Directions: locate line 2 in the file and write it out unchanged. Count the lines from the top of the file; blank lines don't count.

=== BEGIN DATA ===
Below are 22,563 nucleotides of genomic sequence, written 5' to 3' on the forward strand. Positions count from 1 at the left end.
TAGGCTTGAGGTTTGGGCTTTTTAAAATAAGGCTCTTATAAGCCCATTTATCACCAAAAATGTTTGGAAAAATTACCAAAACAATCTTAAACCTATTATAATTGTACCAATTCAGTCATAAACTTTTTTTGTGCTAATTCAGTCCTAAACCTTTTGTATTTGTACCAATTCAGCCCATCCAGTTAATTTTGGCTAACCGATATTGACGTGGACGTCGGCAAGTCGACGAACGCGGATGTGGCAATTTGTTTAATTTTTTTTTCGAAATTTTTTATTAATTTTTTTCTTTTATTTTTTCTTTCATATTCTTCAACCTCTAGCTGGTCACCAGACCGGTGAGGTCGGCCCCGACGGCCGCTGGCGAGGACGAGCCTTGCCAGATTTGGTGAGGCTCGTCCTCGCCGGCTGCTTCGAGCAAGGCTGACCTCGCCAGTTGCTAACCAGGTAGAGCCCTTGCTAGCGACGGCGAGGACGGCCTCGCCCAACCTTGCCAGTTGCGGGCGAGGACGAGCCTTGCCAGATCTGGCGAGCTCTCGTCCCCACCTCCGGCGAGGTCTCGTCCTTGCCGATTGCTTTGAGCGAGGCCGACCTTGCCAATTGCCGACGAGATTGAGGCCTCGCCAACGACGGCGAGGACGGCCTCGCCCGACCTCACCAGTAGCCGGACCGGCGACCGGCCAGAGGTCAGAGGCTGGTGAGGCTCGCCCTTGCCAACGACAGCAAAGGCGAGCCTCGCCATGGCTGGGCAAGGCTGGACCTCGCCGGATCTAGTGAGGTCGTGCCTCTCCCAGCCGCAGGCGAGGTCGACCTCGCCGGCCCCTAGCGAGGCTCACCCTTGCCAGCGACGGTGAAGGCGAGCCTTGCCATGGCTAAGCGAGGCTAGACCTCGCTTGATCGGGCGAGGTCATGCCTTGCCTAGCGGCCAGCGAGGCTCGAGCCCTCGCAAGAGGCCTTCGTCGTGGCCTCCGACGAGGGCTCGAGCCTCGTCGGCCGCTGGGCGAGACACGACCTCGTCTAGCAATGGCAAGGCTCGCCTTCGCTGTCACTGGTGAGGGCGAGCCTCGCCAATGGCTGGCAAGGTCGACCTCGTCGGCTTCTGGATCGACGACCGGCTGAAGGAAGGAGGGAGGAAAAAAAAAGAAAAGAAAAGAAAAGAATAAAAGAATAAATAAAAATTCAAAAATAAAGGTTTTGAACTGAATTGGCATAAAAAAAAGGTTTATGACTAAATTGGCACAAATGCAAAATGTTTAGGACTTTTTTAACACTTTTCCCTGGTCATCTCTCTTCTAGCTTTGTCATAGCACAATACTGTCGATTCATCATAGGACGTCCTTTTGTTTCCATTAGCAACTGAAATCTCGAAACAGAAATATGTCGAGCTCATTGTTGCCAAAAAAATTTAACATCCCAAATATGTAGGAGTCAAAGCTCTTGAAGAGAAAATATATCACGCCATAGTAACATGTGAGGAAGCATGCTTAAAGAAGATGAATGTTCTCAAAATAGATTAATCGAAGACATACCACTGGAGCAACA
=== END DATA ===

TAGGCTTGAGGTTTGGGCTTTTTAAAATAAGGCTCTTATAAGCCCATTTATCACCAAAAATGTTTGGAAAAATTACCAAAACAATCTTAAACCTATTATAATTGTACCAATTCAGTCATAAACTTTTTTTGTGCTAATTCAGTCCTAAACCTTTTGTATTTGTACCAATTCAGCCCATCCAGTTAATTTTGGCTAACCGATATTGACGTGGACGTCGGCAAGTCGACGAACGCGGATGTGGCAATTTGTTTAATTTTTTTTTCGAAATTTTTTATTAATTTTTTTCTTTTATTTTTTCTTTCATATTCTTCAACCTCTAGCTGGTCACCAGACCGGTGAGGTCGGCCCCGACGGCCGCTGGCGAGGACGAGCCTTGCCAGATTTGGTGAGGCTCGTCCTCGCCGGCTGCTTCGAGCAAGGCTGACCTCGCCAGTTGCTAACCAGGTAGAGCCCTTGCTAGCGACGGCGAGGACGGCCTCGCCCAACCTTGCCAGTTGCGGGCGAGGACGAGCCTTGCCAGATCTGGCGAGCTCTCGTCCCCACCTCCGGCGAGGTCTCGTCCTTGCCGATTGCTTTGAGCGAGGCCGACCTTGCCAATTGCCGACGAGATTGAGGCCTCGCCAACGACGGCGAGGACGGCCTCGCCCGACCTCACCAGTAGCCGGACCGGCGACCGGCCAGAGGTCAGAGGCTGGTGAGGCTCGCCCTTGCCAACGACAGCAAAGGCGAGCCTCGCCATGGCTGGGCAAGGCTGGACCTCGCCGGATCTAGTGAGGTCGTGCCTCTCCCAGCCGCAGGCGAGGTCGACCTCGCCGGCCCCTAGCGAGGCTCACCCTTGCCAGCGACGGTGAAGGCGAGCCTTGCCATGGCTAAGCGAGGCTAGACCTCGCTTGATCGGGCGAGGTCATGCCTTGCCTAGCGGCCAGCGAGGCTCGAGCCCTCGCAAGAGGCCTTCGTCGTGGCCTCCGACGAGGGCTCGAGCCTCGTCGGCCGCTGGGCGAGACACGACCTCGTCTAGCAATGGCAAGGCTCGCCTTCGCTGTCACTGGTGAGGGCGAGCCTCGCCAATGGCTGGCAAGGTCGACCTCGTCGGCTTCTGGATCGACGACCGGCTGAAGGAAGGAGGGAGGAAAAAAAAAGAAAAGAAAAGAAAAGAATAAAAGAATAAATAAAAATTCAAAAATAAAGGTTTTGAACTGAATTGGCATAAAAAAAAGGTTTATGACTAAATTGGCACAAATGCAAAATGTTTAGGACTTTTTTAACACTTTTCCCTGGTCATCTCTCTTCTAGCTTTGTCATAGCACAATACTGTCGATTCATCATAGGACGTCCTTTTGTTTCCATTAGCAACTGAAATCTCGAAACAGAAATATGTCGAGCTCATTGTTGCCAAAAAAATTTAACATCCCAAATATGTAGGAGTCAAAGCTCTTGAAGAGAAAATATATCACGCCATAGTAACATGTGAGGAAGCATGCTTAAAGAAGATGAATGTTCTCAAAATAGATTAATCGAAGACATACCACTGGAGCAACA